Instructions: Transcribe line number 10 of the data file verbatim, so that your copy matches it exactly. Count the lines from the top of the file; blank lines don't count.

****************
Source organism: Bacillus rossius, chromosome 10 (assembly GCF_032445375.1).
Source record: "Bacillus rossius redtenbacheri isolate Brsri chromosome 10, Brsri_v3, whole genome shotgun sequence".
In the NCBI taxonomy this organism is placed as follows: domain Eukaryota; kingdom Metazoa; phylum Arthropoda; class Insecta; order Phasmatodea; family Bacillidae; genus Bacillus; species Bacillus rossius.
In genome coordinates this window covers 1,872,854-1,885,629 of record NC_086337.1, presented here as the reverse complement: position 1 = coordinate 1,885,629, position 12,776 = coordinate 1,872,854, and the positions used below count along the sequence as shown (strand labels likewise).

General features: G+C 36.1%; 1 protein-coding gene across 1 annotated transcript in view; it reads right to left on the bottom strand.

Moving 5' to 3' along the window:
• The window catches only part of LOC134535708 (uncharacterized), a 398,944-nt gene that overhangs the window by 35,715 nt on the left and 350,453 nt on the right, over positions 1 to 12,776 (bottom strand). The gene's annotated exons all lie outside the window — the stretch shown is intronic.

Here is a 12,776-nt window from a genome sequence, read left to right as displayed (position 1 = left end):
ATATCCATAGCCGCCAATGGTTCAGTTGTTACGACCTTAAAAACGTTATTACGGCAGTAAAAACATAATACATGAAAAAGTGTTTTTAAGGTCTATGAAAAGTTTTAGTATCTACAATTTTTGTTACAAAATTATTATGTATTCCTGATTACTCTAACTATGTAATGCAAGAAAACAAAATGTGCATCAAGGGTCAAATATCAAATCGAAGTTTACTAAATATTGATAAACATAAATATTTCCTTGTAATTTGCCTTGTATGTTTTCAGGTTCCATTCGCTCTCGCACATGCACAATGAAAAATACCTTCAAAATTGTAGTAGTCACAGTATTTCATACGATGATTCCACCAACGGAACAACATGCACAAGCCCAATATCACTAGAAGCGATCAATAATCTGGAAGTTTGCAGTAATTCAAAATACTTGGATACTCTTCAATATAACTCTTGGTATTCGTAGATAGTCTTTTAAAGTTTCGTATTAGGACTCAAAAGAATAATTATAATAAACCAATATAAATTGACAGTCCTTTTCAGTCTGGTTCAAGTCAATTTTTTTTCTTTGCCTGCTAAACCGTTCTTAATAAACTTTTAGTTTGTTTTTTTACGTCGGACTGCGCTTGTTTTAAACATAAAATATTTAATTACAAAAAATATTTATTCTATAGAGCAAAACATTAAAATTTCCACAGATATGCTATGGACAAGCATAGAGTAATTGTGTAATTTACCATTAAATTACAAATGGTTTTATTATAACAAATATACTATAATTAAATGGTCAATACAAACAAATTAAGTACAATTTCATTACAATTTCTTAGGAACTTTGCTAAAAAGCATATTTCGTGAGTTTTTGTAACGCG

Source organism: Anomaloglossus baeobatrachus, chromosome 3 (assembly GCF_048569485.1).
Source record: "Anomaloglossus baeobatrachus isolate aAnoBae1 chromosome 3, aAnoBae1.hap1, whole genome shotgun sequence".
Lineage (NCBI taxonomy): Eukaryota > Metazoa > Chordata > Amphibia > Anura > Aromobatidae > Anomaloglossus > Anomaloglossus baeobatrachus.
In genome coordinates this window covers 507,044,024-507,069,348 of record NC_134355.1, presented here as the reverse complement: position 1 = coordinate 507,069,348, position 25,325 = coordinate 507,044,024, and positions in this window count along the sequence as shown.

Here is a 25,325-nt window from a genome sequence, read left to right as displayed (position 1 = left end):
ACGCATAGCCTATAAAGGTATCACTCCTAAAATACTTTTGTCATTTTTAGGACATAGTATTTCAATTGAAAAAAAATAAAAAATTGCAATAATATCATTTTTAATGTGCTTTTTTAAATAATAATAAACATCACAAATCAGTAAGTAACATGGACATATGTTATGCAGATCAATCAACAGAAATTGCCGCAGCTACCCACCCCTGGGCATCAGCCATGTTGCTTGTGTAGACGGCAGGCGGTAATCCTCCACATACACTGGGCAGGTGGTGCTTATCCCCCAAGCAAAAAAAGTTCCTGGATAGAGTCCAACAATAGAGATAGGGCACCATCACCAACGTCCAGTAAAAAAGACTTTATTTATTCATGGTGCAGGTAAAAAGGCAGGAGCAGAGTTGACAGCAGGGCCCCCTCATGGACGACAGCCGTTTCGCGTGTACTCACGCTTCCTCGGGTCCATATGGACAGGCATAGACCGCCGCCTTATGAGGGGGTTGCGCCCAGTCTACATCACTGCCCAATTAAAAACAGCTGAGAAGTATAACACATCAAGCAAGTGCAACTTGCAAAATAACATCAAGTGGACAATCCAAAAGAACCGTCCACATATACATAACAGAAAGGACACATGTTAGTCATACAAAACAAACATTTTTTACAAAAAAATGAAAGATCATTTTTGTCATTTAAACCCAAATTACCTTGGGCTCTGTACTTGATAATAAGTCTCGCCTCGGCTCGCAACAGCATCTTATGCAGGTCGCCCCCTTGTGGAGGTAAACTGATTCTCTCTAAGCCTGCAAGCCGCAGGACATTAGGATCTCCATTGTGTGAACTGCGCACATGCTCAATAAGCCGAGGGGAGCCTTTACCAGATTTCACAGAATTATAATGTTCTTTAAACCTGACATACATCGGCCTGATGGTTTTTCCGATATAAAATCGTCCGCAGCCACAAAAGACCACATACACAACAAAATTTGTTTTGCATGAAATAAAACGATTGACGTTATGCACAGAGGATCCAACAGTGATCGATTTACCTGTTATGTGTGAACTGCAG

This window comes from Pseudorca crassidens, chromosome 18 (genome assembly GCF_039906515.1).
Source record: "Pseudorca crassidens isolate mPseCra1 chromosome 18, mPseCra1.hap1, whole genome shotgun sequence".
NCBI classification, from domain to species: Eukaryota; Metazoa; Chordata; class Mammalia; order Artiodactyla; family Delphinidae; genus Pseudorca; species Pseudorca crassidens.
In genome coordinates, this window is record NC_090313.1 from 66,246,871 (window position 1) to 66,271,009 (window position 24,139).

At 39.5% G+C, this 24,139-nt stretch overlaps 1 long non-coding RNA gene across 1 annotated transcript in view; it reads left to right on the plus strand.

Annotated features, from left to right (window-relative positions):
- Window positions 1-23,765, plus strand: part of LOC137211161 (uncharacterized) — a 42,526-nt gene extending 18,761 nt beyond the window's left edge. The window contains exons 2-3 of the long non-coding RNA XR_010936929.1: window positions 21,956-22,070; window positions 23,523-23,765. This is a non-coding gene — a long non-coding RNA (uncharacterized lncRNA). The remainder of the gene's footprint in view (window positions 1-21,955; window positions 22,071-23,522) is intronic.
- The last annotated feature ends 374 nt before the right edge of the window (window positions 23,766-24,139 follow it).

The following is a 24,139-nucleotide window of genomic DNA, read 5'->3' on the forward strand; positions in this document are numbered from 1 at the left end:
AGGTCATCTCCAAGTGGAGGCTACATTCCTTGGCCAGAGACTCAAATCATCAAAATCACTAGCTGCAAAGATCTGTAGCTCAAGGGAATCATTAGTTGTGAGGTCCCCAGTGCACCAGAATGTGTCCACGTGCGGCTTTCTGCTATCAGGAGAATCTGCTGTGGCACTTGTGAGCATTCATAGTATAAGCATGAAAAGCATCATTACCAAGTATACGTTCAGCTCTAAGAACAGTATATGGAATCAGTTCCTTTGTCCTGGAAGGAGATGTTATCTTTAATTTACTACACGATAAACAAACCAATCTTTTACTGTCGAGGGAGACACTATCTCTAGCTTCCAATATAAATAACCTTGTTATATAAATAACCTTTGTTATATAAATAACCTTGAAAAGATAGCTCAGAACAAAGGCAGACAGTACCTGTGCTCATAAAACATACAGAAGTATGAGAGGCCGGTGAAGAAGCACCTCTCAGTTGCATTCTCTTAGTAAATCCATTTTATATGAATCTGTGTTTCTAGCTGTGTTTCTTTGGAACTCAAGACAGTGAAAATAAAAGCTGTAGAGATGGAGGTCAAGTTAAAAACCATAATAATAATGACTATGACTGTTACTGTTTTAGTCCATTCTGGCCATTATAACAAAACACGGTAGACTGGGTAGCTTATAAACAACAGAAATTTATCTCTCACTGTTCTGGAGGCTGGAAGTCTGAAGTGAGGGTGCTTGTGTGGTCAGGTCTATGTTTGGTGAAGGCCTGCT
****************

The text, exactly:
Source organism: Anomaloglossus baeobatrachus, chromosome 3 (assembly GCF_048569485.1).